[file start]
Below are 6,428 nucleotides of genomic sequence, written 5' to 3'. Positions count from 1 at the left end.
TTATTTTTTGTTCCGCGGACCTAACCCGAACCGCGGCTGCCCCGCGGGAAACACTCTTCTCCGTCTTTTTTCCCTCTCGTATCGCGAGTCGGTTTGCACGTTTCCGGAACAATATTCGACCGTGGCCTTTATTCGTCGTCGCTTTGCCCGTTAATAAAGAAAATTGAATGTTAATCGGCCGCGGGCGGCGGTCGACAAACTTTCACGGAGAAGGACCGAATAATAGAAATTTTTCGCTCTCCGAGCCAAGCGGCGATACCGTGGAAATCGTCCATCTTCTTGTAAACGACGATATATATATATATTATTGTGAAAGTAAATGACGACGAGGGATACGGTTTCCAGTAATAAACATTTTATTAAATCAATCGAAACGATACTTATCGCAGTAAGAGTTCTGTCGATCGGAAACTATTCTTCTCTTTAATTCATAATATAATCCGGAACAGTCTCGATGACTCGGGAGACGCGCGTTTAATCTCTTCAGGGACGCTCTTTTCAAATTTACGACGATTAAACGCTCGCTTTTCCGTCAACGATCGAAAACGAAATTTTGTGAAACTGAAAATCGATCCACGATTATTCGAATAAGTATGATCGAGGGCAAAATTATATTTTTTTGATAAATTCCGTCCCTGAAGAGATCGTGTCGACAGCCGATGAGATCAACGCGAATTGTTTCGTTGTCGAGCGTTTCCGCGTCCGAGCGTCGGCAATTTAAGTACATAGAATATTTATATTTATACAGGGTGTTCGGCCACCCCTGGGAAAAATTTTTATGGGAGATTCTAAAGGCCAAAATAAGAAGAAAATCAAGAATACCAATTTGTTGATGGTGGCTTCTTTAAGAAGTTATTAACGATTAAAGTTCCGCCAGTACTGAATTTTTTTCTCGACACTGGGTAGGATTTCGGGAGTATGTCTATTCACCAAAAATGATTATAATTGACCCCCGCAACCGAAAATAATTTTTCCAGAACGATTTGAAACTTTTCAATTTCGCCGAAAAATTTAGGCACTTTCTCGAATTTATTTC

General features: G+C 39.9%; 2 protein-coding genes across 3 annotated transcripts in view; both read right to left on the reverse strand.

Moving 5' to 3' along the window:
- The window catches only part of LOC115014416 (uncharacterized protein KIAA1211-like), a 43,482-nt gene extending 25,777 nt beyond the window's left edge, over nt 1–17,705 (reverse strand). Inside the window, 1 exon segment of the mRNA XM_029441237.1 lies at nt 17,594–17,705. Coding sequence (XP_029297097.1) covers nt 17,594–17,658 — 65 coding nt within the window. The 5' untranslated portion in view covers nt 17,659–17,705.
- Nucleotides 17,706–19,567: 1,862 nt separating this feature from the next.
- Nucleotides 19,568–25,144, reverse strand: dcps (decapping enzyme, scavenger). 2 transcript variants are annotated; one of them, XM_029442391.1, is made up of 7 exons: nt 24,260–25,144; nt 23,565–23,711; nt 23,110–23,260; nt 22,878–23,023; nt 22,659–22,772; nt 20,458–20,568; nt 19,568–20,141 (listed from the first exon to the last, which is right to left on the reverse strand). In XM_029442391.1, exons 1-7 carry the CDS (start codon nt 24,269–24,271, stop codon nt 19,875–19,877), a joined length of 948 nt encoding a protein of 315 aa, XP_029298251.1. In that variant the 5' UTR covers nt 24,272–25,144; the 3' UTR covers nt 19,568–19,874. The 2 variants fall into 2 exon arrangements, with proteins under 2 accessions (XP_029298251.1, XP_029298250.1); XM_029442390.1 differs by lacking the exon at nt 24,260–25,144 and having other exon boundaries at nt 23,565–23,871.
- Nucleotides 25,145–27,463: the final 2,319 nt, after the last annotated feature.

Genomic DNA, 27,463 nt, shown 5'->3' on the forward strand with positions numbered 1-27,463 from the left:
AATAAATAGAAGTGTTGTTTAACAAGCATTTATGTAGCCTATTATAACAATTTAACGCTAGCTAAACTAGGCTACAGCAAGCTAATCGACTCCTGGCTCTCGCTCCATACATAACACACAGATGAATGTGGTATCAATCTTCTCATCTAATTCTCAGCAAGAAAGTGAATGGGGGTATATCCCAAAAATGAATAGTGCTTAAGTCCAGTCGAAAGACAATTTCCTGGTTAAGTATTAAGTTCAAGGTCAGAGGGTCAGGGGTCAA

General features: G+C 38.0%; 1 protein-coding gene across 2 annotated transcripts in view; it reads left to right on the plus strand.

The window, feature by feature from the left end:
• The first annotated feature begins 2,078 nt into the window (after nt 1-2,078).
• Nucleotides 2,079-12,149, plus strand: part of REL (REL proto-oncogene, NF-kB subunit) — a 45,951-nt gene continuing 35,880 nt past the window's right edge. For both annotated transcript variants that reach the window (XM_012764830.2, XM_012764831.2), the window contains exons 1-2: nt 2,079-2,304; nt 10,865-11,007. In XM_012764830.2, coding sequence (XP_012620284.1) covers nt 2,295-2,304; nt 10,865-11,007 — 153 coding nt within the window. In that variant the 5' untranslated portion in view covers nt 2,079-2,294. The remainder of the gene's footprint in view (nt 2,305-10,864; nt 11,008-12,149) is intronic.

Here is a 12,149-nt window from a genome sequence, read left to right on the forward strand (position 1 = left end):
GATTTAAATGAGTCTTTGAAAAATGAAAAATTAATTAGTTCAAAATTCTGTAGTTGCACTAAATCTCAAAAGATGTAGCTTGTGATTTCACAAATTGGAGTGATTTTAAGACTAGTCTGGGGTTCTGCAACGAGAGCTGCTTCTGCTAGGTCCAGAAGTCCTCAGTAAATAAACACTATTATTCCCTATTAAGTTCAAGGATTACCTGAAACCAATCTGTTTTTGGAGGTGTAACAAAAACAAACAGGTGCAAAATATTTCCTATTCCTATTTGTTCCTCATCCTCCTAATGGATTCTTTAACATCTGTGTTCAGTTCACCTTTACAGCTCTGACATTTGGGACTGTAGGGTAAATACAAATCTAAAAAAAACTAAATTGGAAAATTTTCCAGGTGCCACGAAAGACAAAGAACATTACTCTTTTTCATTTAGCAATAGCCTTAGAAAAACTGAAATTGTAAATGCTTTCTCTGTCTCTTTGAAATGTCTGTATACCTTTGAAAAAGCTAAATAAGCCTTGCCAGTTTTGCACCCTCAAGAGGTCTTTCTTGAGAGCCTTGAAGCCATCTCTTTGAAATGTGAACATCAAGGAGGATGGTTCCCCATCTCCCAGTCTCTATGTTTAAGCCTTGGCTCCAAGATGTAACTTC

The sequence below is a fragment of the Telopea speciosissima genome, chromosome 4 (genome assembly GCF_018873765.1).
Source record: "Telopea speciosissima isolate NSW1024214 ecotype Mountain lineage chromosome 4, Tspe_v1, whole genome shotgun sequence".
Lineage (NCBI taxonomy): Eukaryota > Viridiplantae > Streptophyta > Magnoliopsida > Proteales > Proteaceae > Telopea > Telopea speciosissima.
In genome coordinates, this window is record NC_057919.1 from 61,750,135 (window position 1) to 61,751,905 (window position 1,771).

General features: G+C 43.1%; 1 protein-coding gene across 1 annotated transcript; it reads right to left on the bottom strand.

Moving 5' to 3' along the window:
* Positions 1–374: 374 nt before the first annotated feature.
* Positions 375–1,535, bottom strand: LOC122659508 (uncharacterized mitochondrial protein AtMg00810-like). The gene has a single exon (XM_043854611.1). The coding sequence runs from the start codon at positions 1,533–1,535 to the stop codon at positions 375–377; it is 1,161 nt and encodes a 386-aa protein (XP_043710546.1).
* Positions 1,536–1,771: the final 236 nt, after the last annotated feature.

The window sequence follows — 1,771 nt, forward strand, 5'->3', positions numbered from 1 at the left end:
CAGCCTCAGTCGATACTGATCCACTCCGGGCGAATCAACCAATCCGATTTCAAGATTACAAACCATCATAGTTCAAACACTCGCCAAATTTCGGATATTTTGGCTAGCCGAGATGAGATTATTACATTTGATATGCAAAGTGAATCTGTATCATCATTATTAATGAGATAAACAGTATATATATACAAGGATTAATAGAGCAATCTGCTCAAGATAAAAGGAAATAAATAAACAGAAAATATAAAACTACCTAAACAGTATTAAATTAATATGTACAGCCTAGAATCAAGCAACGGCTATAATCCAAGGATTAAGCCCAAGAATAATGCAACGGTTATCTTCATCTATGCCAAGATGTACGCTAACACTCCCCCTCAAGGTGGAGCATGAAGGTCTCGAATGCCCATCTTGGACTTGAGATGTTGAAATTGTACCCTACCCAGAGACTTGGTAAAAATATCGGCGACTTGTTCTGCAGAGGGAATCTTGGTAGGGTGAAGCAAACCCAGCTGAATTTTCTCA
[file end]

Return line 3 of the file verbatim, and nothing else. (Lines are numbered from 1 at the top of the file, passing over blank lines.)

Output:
General features: G+C 39.9%; 2 protein-coding genes across 3 annotated transcripts in view; both read right to left on the reverse strand.